Richard Baxell reviews “No Other Way: Oxfordshire and the Spanish Civil War 1936-39” by Chris Farman, Valery Rose and Liz Woolley (Oxford International Brigade Memorial Committee: Oxford, 2015) £5 (special price ffrom the IBMT)
When Paul Preston was promoting “The Spanish Holocaust”, his exhaustive account of the appalling atrocities committed during the Spanish Civil War (and after), he pointedly stressed his debt to historians involved in local research.
While he was referring to work conducted within Spain, the remark is every bit as relevant to the UK, where detailed regional studies of areas such as Reading, Manchester and Tyneside have played an important part in helping piece together a wider picture of Britain’s role in the conflict.
This latest addition to the literature, “No Other Way” (the title, of course, taken from C Day Lewis’s famous 1938 poem, “The Volunteer”), unearths Oxford’s role, examining the efforts both of “town and gown” in support of the Spanish Republic, efforts that apparently united the two different worlds in a manner never seen before, or since.
This new study of Oxfordshire is to be welcomed, not least the account of the role of Oxford University itself. Sam Lesser, veteran of the International Brigades and former IBMT Chair, once confessed to me his concern that an understandable tendency to debunk what fellow veteran Bill Alexander, who was Secretary of the International Brigade Association, once described as the “vague notion that everyone in the Brigades was a poet or writer” could lead to the role of artists, writers and other intellectuals being downplayed, or even overlooked. I suspect that this book (together with other recent publications and exhibitions) will go some way towards assuaging his worries.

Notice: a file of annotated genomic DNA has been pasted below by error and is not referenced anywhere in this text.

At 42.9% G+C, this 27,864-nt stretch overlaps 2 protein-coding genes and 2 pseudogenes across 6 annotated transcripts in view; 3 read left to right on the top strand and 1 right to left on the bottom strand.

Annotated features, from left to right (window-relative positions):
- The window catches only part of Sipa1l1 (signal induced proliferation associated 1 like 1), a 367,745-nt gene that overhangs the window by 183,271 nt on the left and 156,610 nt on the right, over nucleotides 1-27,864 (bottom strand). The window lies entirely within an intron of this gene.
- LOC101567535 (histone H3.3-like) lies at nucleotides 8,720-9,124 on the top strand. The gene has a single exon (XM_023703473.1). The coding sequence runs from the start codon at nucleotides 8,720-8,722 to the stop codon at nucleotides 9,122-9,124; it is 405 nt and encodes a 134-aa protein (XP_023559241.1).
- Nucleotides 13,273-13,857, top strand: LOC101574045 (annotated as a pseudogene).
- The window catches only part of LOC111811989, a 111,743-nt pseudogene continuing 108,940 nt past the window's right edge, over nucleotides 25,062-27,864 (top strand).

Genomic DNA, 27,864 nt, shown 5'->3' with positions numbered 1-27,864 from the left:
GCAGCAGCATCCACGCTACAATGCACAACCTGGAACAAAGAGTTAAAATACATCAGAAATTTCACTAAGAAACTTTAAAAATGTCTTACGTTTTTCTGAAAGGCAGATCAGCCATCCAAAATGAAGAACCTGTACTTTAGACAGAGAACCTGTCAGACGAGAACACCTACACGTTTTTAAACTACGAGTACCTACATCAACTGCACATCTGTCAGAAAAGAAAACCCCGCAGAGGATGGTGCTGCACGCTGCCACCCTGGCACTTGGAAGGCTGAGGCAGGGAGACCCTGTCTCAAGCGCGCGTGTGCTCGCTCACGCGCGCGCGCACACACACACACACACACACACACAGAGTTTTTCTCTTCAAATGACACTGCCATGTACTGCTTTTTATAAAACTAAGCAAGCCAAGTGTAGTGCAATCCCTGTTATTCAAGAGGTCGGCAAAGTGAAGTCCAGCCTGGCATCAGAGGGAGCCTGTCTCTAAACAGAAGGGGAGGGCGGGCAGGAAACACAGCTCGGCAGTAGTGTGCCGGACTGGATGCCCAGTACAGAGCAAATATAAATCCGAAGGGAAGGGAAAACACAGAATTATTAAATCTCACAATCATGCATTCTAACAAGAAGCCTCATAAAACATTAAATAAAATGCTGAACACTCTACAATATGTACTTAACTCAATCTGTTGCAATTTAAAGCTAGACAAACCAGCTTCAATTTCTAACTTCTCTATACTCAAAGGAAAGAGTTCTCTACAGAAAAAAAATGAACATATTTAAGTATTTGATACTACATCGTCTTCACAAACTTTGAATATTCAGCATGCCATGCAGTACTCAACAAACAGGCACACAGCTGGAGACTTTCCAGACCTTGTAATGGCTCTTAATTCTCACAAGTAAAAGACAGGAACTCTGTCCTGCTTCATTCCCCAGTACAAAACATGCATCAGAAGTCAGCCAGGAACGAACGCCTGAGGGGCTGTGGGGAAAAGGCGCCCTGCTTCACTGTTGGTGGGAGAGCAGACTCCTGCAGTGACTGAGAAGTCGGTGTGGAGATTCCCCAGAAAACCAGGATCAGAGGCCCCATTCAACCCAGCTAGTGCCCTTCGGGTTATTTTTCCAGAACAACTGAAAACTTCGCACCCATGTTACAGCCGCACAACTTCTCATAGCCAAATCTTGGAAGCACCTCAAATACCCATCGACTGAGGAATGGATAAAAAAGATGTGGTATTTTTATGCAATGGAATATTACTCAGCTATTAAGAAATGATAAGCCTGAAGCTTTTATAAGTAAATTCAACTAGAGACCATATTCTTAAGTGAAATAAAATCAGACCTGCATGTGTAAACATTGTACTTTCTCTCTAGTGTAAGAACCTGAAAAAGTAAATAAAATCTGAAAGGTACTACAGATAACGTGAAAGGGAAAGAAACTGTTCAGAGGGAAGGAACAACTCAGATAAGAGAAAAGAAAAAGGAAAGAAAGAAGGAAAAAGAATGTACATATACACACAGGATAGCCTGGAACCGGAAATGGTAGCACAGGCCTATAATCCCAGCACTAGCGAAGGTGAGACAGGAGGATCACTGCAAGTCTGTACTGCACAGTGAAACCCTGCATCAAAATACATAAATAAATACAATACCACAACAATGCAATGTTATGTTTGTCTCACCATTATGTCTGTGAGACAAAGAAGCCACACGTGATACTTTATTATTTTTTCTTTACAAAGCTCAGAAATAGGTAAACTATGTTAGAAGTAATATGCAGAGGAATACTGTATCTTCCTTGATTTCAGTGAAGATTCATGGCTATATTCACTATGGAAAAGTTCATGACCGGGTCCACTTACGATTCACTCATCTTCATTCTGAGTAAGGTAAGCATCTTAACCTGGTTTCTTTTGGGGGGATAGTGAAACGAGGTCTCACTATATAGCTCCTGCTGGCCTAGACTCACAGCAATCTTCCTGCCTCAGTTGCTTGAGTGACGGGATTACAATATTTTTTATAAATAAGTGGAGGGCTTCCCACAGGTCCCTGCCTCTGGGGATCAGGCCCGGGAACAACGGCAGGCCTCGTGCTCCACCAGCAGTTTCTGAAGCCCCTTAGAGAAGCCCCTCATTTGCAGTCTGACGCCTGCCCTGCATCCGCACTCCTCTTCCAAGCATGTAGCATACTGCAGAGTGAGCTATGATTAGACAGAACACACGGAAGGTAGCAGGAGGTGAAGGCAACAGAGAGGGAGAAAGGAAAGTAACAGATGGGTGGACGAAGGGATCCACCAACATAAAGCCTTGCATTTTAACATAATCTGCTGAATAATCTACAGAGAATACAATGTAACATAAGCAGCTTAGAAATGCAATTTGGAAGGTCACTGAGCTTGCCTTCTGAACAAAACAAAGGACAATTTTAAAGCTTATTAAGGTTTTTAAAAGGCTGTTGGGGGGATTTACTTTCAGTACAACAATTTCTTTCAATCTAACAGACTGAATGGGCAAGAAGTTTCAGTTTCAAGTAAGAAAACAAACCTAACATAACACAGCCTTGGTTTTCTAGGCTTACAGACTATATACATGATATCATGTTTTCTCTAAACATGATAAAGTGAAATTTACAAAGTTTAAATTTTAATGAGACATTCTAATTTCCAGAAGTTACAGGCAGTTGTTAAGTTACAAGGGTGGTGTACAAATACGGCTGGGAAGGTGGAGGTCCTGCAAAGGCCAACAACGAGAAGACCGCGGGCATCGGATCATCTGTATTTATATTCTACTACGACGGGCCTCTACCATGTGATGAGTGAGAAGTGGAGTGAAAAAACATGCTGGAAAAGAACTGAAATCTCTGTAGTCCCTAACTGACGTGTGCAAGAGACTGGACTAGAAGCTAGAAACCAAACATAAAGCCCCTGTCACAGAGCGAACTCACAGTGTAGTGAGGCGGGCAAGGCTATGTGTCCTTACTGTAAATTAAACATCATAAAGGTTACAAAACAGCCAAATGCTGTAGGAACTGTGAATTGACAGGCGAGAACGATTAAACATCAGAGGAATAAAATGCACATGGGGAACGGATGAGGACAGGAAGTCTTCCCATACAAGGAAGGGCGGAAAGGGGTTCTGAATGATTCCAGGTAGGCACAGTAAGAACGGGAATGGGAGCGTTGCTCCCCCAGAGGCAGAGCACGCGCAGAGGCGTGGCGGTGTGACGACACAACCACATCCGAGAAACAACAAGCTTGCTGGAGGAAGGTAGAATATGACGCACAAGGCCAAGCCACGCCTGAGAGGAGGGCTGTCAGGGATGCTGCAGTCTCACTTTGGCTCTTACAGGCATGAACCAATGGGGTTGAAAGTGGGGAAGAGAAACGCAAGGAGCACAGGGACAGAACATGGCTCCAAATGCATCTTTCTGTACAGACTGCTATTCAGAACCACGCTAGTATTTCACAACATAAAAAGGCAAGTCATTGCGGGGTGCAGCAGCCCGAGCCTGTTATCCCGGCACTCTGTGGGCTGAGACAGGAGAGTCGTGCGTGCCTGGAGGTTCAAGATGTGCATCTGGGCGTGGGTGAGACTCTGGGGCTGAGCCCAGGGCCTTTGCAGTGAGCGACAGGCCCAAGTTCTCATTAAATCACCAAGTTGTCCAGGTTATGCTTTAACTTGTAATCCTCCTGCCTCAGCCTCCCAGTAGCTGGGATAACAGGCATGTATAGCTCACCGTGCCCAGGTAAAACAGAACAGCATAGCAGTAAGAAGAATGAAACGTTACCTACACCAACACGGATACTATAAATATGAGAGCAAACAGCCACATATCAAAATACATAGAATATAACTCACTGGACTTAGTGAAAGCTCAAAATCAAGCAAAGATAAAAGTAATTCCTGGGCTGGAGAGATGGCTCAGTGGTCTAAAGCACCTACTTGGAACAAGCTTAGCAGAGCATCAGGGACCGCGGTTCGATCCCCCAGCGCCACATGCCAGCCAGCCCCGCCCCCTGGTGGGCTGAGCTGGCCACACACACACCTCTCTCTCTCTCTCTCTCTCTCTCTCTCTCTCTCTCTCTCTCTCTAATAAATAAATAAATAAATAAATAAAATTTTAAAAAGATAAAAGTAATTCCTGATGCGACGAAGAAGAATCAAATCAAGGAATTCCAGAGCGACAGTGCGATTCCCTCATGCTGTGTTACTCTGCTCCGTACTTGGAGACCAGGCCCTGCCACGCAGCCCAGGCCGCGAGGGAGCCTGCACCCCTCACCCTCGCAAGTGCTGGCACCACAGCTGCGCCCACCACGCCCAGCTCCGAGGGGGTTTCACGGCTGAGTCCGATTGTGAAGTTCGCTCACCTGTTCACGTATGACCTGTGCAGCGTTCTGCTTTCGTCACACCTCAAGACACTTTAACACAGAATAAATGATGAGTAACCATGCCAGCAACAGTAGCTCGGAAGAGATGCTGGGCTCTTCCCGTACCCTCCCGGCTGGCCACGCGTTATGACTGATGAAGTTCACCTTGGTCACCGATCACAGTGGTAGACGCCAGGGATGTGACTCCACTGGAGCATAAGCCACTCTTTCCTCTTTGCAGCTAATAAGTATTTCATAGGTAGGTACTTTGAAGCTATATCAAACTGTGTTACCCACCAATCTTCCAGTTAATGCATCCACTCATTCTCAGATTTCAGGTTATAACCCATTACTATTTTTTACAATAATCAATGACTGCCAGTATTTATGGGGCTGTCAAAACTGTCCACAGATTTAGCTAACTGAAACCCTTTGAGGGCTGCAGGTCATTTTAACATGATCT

“No Other Way” begins with a prologue by Oxford professor Tom Buchanan and an introduction by Chris Farman, which helpfully sets out the wider context. This leads on to what, for me, is the most interesting and central part of the 124-page book: Valery Rose and Liz Woolley’s account of the personal involvement of the people of the university and its town and wider community. In addition to the Oxfordshire men and women who volunteered to go to Spain, the book shows how residents were actively involved in campaigns on behalf of the Spanish Republic and in the creation and support for local colonies of Basque children.
The authors illustrate the influence of European political refugees in the university and the key role played by the semi-autonomous Ruskin College, site of last year’s IBMT Annual General Meeting. And though the section rightly concentrates on the support for the Spanish Republic, the authors do not shy away from unpalatable truths, pointing out that, just as elsewhere, there were a number in Oxford praying for a Franco victory.
The second major section of the book is a collection of biographies of the 31 Oxfordshire volunteers. This is a considerable achievement, managing to pull together material from myriad sources. Like the previous sections, and the subsequent methodological discussion by Jenny Swanson, it amply demonstrates the attention to detail and academic expertise of the authors. Which leads to my one minor quibble: why no footnotes? A strange omission, in the circumstances. That criticism aside, I found “No Other Way” to be clearly and engagingly written and it showcases what can be achieved with careful and thorough research. The book provides a useful template for other local studies; the hosts of the 2015 AGM in Aberdeen have a tough act to follow.
Richard Baxell is the author of “Unlikely Warriors: The British in the Spanish Civil War” (Aurum Press: London, 2012). This review first appeared in IBMT Newsletter issue 1-15.
Copies of “No Other Way” can be ordered direct from the IBMT for £8 (including p&p). Send a cheque made out to “IBMT” to: IBMT, 6 Stonells Road, London SW11 6HQ, giving name and address. For overseas or bulk orders contact the IBMT Secretary (see page 10) for rates.